Tour 3 -- Middletown to Winchester
Log, limestone, and brick—a microcosm of early Valley architecture
This tour begins just an hour’s drive west of the Washington, DC, metro area; it’s about two hours south of Harrisburg, PA. As you drive along this 16-mile stretch of the Valley Pike (U.S. 11), you will see a few of the Shenandoah Valley’s oldest homes as well as a major Civil War battlefield. Most of this tour is spent walking around charming Old Town Winchester, where George Washington’s military and political career began when he was just in his early twenties. History buffs should set aside half a day to visit the Museum of the Shenandoah Valley while here.
About a mile south of Middletown, be sure to stop and tour Belle Grove, a beautiful old (1797) limestone manor house that is a long-time National Trust Historic Site. It is now part of the Cedar Creek and Bell Grove National Historic Park. Its builder was the grandson of one of the Valley’s early pioneers, Jost Hite. It sits adjacent to the Cedar Creek Battlefield, where the Union Army’s victory here in 1864 helped ensure President Lincoln’s reelection three weeks later. Interestingly, two future U.S. presidents fought in that battle: Rutherford B. Hayes and William McKinley.
Middletown itself boasts the Wayside Inn, which has been serving travelers for more than 200 years. It gracefully made the switch from stagecoach inn to roadside lodging in the early 1900s and calls itself “America’s First Motor Inn.”
About one mile north of Stephens City—once home to more than a dozen businesses making Conestoga-type wagons—is another old limestone mansion, Springdale. The land this 1753 house sits on, as well as that of the old mill across the street, first belonged to Valley pioneer Jost Hite in the 1730s. Legend has it that Hite’s friend George Washington used to visit him here. That’s quite possible, since Washington was a teenage surveyor for Lord Fairfax in this neck of the woods and later a Winchester resident.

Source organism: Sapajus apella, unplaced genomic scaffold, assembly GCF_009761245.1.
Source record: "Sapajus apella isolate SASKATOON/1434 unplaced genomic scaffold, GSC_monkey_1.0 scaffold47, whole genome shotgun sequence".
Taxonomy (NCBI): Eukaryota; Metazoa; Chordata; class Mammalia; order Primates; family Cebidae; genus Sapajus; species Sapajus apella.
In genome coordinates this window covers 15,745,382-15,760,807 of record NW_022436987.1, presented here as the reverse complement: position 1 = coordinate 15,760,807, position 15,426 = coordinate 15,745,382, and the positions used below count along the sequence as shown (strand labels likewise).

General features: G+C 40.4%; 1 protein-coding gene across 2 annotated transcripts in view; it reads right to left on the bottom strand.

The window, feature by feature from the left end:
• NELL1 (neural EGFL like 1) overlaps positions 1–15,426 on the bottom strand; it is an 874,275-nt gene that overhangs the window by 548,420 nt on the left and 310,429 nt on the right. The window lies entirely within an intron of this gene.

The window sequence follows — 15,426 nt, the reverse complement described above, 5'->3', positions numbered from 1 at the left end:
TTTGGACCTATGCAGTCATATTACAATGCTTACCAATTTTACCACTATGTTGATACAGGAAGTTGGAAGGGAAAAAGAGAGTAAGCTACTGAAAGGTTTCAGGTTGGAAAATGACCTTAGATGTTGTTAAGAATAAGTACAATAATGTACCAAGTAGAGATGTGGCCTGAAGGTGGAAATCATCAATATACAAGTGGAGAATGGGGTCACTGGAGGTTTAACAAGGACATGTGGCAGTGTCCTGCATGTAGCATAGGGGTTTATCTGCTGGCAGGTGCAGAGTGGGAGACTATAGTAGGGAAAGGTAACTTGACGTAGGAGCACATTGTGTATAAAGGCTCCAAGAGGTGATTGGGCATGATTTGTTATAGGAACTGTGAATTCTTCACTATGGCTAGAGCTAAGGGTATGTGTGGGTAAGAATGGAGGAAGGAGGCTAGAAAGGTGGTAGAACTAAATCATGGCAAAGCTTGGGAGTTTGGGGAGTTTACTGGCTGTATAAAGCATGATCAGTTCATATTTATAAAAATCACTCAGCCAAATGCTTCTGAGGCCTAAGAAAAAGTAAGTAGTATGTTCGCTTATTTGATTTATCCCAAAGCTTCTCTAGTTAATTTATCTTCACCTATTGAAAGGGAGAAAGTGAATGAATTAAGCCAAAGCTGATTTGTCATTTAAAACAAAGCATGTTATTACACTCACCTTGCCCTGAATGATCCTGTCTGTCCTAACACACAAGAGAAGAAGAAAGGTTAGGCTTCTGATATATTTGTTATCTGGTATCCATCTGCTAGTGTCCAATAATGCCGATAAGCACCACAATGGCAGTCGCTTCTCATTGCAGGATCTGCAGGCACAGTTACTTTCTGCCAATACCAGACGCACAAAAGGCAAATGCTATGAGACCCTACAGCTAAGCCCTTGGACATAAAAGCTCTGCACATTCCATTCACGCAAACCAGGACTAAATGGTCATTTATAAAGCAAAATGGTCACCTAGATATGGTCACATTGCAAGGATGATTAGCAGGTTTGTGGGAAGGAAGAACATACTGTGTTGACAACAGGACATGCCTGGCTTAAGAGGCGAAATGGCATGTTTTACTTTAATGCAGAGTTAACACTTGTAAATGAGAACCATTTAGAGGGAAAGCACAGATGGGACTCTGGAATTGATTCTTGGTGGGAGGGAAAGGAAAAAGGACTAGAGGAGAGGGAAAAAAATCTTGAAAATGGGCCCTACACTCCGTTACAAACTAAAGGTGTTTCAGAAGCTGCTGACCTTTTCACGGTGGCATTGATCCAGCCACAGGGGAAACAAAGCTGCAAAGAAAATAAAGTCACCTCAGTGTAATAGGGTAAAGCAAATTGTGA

Winchester today is a bustling small city, but when George Washington arrived here in 1749, the town had just a handful of structures. Today you can visit the log and stone building (Washington’s Office Museum) that Washington may have used as his headquarters while overseeing the building of forts during the French and Indian War. Next to the city’s visitor center (located near Shenandoah University south of downtown) are two historic buildings: a log cabin dating to 1780 and an early settler’s 1754 limestone house, now a museum.
Much history and many more beautiful old homes and buildings from all eras can be seen in Old Town Winchester; Touring the Shenandoah Valley Backroads provides a detailed walking tour. Winchester is also proud of its Civil War heritage—it’s said that the town changed hands more than 70 times during the war. Three major battles took place in and around the city.
To learn more about the Shenandoah Valley’s history and its scenic backroads, and for detailed driving directions and more in-depth information for the tours on this website, get a copy of Touring the Shenandoah Valley Backroads (2nd ed., 2010; ISBN 978-0-89587-3-866; $19.95) by Andrea Sutcliffe.
It’s available through your favorite bookseller (go to www.indieBound.com to find an independent bookstore near you), at many Shenandoah Valley gift shops and museum stores, or directly from the publisher, John F. Blair www.blairpub.com, 1-800-222-9796.
Original text and photographs for the tour descriptions on this website © 2012 by Andrea Sutcliffe